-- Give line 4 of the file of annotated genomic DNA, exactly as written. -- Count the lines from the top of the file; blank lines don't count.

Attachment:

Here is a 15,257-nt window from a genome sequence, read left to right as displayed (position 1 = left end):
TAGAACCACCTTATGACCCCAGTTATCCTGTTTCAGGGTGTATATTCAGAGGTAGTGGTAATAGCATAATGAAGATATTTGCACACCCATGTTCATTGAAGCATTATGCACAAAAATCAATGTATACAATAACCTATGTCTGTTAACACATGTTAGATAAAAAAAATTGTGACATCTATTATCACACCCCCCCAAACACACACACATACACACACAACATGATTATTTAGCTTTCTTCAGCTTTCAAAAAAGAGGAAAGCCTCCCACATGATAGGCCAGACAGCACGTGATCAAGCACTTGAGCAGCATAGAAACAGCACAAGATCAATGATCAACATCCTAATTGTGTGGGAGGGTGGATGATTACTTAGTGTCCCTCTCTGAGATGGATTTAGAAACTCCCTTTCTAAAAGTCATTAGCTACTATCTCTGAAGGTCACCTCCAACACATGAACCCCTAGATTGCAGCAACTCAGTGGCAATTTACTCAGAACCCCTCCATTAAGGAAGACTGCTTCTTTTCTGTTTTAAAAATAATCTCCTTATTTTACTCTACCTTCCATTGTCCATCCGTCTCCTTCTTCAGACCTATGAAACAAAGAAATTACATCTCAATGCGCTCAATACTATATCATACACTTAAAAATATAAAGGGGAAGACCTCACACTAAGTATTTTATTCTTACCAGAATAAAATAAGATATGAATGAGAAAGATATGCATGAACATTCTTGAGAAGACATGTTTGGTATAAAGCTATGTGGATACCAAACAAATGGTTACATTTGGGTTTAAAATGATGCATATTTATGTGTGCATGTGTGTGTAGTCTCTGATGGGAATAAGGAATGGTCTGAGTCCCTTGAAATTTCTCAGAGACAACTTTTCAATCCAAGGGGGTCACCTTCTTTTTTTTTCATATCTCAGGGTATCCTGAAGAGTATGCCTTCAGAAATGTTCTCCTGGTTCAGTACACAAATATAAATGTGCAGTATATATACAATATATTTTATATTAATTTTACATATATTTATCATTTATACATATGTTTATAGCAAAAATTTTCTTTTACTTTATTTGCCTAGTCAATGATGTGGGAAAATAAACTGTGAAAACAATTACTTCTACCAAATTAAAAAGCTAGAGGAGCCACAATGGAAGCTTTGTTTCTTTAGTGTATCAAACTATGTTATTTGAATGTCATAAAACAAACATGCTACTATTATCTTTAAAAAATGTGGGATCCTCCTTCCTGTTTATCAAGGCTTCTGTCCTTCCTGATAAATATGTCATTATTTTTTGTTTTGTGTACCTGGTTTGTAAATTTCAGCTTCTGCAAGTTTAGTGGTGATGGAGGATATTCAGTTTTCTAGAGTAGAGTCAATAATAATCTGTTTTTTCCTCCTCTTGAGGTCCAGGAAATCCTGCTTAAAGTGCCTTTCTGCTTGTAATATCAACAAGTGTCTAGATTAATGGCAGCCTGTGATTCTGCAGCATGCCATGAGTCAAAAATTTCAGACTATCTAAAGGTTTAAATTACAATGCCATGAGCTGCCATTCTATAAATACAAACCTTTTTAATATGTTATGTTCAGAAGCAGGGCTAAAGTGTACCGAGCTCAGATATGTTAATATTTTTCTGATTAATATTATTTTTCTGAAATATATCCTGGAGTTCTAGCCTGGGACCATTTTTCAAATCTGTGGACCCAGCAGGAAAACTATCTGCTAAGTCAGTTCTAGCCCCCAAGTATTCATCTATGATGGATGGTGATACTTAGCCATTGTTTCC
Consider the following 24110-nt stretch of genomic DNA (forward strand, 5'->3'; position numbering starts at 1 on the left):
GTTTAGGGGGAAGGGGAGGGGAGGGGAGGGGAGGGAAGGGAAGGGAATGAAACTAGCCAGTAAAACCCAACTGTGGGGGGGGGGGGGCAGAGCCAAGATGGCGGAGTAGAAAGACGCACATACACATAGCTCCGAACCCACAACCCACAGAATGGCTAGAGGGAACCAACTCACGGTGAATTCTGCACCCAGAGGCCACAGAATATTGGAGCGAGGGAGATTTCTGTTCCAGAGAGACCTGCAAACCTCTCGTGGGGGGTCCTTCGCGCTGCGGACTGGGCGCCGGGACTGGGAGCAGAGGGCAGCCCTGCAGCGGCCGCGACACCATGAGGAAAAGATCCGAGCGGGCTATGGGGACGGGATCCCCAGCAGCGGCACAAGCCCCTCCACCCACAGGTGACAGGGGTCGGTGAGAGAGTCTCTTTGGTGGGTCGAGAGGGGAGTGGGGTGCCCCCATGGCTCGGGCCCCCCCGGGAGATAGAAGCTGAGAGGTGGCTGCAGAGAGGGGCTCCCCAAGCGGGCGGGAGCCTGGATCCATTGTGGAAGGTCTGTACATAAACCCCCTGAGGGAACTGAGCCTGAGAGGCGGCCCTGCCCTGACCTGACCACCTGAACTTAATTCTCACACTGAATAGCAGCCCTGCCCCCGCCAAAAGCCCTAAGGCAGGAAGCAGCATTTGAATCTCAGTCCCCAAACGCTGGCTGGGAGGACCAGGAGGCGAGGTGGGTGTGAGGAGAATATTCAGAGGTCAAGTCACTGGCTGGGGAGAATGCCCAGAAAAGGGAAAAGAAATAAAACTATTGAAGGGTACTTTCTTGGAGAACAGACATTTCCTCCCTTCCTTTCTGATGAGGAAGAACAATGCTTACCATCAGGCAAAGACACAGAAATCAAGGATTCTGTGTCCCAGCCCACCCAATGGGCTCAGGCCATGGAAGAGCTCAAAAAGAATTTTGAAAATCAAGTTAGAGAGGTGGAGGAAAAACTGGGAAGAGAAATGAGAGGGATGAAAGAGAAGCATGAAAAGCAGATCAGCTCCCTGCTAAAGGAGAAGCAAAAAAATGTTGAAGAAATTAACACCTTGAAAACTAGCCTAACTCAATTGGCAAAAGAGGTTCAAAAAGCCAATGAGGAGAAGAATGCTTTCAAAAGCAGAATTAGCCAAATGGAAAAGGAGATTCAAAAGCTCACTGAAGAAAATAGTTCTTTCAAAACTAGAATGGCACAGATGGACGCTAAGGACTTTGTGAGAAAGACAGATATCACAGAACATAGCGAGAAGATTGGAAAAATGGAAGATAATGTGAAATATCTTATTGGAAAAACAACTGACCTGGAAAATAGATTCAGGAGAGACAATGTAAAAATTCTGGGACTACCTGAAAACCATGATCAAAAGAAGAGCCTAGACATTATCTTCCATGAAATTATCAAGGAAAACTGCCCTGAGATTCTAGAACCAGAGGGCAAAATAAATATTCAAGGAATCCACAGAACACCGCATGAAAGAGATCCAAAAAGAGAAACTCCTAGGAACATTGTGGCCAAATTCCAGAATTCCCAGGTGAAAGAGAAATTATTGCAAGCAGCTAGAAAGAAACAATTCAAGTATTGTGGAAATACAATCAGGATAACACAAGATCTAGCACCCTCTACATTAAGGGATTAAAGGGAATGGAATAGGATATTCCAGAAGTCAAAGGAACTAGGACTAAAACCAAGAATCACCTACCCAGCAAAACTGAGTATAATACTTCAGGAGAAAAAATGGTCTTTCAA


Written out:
GTTTAGGGGGAAGGGGAGGGGAGGGGAGGGGAGGGAAGGGAAGGGAATGAAACTAGCCAGTAAAACCCAACTGTGGGGGGGGGGGGGCAGAGCCAAGATGGCGGAGTAGAAAGACGCACATACACATAGCTCCGAACCCACAACCCACAGAATGGCTAGAGGGAACCAACTCACGGTGAATTCTGCACCCAGAGGCCACAGAATATTGGAGCGAGGGAGATTTCTGTTCCAGAGAGACCTGCAAACCTCTCGTGGGGGGTCCTTCGCGCTGCGGACTGGGCGCCGGGACTGGGAGCAGAGGGCAGCCCTGCAGCGGCCGCGACACCATGAGGAAAAGATCCGAGCGGGCTATGGGGACGGGATCCCCAGCAGCGGCACAAGCCCCTCCACCCACAGGTGACAGGGGTCGGTGAGAGAGTCTCTTTGGTGGGTCGAGAGGGGAGTGGGGTGCCCCCATGGCTCGGGCCCCCCCGGGAGATAGAAGCTGAGAGGTGGCTGCAGAGAGGGGCTCCCCAAGCGGGCGGGAGCCTGGATCCATTGTGGAAGGTCTGTACATAAACCCCCTGAGGGAACTGAGCCTGAGAGGCGGCCCTGCCCTGACCTGACCACCTGAACTTAATTCTCACACTGAATAGCAGCCCTGCCCCCGCCAAAAGCCCTAAGGCAGGAAGCAGCATTTGAATCTCAGTCCCCAAACGCTGGCTGGGAGGACCAGGAGGCGAGGTGGGTGTGAGGAGAATATTCAGAGGTCAAGTCACTGGCTGGGGAGAATGCCCAGAAAAGGGAAAAGAAATAAAACTATTGAAGGGTACTTTCTTGGAGAACAGACATTTCCTCCCTTCCTTTCTGATGAGGAAGAACAATGCTTACCATCAGGCAAAGACACAGAAATCAAGGATTCTGTGTCCCAGCCCACCCAATGGGCTCAGGCCATGGAAGAGCTCAAAAAGAATTTTGAAAATCAAGTTAGAGAGGTGGAGGAAAAACTGGGAAGAGAAATGAGAGGGATGAAAGAGAAGCATGAAAAGCAGATCAGCTCCCTGCTAAAGGAGAAGCAAAAAAATGTTGAAGAAATTAACACCTTGAAAACTAGCCTAACTCAATTGGCAAAAGAGGTTCAAAAAGCCAATGAGGAGAAGAATGCTTTCAAAAGCAGAATTAGCCAAATGGAAAAGGAGATTCAAAAGCTCACTGAAGAAAATAGTTCTTTCAAAACTAGAATGGCACAGATGGACGCTAAGGACTTTGTGAGAAAGACAGATATCACAGAACATAGCGAGAAGATTGGAAAAATGGAAGATAATGTGAAATATCTTATTGGAAAAACAACTGACCTGGAAAATAGATTCAGGAGAGACAATGTAAAAATTCTGGGACTACCTGAAAACCATGATCAAAAGAAGAGCCTAGACATTATCTTCCATGAAATTATCAAGGAAAACTGCCCTGAGATTCTAGAACCAGAGGGCAAAATAAATATTCAAGGAATCCACAGAACACCGCATGAAAGAGATCCAAAAAGAGAAACTCCTAGGAACATTGTGGCCAAATTCCAGAATTCCCAGGTGAAAGAGAAATTATTGCAAGCAGCTAGAAAGAAACAATTCAAGTATTGTGGAAATACAATCAGGATAACACAAGATCTAGCACCCTCTACATTAAGGGATTAAAGGGAATGGAATAGGATATTCCAGAAGTCAAAGGAACTAGGACTAAAACCAAGAATCACCTACCCAGCAAAACTGAGTATAATACTTCAGGAGAAAAAATGGTCTTTCAA